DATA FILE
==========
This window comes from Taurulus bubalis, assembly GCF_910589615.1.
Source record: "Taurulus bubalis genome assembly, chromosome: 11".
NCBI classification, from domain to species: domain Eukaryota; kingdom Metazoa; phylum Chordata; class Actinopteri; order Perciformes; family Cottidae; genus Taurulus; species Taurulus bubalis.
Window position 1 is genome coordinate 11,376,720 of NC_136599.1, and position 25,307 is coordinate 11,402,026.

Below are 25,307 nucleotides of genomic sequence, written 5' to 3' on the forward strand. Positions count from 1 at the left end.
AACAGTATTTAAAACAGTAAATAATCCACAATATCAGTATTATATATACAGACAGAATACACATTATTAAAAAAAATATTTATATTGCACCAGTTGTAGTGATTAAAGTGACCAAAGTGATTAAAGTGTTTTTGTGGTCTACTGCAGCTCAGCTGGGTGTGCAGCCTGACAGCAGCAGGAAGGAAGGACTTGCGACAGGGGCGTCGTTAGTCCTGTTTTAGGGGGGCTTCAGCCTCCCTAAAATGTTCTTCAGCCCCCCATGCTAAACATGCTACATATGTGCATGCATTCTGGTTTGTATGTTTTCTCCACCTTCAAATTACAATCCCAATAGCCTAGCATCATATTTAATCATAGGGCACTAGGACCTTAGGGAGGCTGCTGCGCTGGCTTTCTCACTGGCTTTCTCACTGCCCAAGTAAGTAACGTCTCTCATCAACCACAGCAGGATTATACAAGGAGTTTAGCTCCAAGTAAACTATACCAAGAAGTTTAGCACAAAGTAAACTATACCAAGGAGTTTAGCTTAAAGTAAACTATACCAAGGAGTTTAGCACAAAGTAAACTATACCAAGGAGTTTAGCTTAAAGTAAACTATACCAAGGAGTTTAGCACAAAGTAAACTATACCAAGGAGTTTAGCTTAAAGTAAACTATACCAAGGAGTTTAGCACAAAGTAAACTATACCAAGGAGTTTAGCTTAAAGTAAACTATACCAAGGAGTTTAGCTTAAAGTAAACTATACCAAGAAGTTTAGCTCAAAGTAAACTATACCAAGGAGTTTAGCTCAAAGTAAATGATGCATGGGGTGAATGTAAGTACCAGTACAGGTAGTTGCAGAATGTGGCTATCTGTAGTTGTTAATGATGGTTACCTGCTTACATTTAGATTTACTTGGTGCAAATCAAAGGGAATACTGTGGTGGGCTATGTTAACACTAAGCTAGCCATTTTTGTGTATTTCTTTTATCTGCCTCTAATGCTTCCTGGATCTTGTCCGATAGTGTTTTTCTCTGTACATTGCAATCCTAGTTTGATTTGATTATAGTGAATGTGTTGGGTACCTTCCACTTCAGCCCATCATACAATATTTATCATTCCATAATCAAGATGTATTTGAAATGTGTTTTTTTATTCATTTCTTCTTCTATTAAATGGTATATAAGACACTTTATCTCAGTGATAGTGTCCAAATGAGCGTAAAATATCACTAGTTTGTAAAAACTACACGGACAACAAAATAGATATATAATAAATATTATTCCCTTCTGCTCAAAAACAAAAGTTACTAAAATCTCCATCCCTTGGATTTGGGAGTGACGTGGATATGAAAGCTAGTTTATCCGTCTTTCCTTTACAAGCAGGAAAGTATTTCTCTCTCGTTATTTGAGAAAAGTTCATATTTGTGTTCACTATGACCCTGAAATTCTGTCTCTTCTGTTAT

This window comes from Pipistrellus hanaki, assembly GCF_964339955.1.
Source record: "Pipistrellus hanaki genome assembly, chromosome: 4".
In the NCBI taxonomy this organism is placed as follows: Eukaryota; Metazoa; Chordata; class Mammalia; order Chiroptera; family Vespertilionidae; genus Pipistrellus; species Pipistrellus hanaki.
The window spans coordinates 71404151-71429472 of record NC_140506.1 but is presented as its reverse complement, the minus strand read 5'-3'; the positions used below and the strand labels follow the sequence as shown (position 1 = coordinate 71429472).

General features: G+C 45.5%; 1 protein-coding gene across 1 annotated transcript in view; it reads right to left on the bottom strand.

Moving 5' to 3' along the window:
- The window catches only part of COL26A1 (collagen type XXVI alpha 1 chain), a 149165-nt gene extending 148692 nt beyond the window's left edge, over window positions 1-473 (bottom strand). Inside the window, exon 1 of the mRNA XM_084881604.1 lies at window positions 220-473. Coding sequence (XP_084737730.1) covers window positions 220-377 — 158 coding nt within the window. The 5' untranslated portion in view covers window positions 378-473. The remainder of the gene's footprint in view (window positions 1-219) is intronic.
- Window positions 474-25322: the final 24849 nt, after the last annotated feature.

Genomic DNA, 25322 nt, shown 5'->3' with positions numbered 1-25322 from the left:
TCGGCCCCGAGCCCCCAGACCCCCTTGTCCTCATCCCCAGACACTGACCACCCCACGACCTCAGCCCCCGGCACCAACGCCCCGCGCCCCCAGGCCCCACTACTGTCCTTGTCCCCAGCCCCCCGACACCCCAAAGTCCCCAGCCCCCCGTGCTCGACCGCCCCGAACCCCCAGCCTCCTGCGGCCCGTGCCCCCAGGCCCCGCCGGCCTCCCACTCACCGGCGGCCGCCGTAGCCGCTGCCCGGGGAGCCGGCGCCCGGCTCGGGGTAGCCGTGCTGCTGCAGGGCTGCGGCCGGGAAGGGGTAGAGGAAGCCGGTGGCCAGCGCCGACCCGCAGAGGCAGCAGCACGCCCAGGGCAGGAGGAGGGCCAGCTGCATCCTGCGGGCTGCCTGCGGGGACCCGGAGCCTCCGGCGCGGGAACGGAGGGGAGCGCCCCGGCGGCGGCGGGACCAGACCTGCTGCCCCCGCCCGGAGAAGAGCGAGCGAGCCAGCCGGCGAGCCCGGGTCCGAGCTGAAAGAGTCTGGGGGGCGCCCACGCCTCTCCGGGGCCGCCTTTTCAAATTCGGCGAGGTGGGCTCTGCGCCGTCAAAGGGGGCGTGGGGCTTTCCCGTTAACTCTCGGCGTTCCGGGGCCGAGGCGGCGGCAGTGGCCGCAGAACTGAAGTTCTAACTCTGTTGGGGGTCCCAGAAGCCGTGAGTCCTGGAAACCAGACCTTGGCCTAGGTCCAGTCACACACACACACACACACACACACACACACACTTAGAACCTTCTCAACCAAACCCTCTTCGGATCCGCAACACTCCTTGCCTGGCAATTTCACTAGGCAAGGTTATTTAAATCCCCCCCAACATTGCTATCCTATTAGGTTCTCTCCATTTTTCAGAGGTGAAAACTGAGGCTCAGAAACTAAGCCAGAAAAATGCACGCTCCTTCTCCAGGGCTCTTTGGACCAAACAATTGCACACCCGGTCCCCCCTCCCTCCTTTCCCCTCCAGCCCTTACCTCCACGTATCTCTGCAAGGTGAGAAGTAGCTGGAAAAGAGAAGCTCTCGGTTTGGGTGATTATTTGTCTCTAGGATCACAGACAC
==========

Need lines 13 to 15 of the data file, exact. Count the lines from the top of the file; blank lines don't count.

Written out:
- The window catches only part of COL26A1 (collagen type XXVI alpha 1 chain), a 149165-nt gene extending 148692 nt beyond the window's left edge, over window positions 1-473 (bottom strand). Inside the window, exon 1 of the mRNA XM_084881604.1 lies at window positions 220-473. Coding sequence (XP_084737730.1) covers window positions 220-377 — 158 coding nt within the window. The 5' untranslated portion in view covers window positions 378-473. The remainder of the gene's footprint in view (window positions 1-219) is intronic.
- Window positions 474-25322: the final 24849 nt, after the last annotated feature.

Genomic DNA, 25322 nt, shown 5'->3' with positions numbered 1-25322 from the left: